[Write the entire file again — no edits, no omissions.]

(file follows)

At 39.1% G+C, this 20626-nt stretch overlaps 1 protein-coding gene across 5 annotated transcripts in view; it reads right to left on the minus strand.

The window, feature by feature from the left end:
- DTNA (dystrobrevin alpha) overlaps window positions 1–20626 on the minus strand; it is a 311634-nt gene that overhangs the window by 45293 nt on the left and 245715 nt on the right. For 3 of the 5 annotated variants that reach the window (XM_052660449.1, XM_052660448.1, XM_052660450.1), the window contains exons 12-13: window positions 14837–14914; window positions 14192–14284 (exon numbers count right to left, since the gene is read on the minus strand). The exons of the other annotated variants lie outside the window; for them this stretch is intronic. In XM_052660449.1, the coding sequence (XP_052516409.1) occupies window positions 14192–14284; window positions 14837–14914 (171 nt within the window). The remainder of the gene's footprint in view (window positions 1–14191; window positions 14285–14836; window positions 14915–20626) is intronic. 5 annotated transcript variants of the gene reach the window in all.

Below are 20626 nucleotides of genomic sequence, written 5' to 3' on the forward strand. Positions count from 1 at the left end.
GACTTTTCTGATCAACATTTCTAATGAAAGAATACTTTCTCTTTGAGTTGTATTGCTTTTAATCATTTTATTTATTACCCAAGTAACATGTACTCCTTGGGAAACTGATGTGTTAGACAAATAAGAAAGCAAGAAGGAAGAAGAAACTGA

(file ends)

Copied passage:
At 39.1% G+C, this 20626-nt stretch overlaps 1 protein-coding gene across 5 annotated transcripts in view; it reads right to left on the minus strand.

The window, feature by feature from the left end:
- DTNA (dystrobrevin alpha) overlaps window positions 1–20626 on the minus strand; it is a 311634-nt gene that overhangs the window by 45293 nt on the left and 245715 nt on the right. For 3 of the 5 annotated variants that reach the window (XM_052660449.1, XM_052660448.1, XM_052660450.1), the window contains exons 12-13: window positions 14837–14914; window positions 14192–14284 (exon numbers count right to left, since the gene is read on the minus strand). The exons of the other annotated variants lie outside the window; for them this stretch is intronic. In XM_052660449.1, the coding sequence (XP_052516409.1) occupies window positions 14192–14284; window positions 14837–14914 (171 nt within the window). The remainder of the gene's footprint in view (window positions 1–14191; window positions 14285–14836; window positions 14915–20626) is intronic. 5 annotated transcript variants of the gene reach the window in all.

Below are 20626 nucleotides of genomic sequence, written 5' to 3' on the forward strand. Positions count from 1 at the left end.
GACTTTTCTGATCAACATTTCTAATGAAAGAATACTTTCTCTTTGAGTTGTATTGCTTTTAATCATTTTATTTATTACCCAAGTAACATGTACTCCTTGGGAAACTGATGTGTTAGACAAATAAGAAAGCAAGAAGGAAGAAGAAACTGA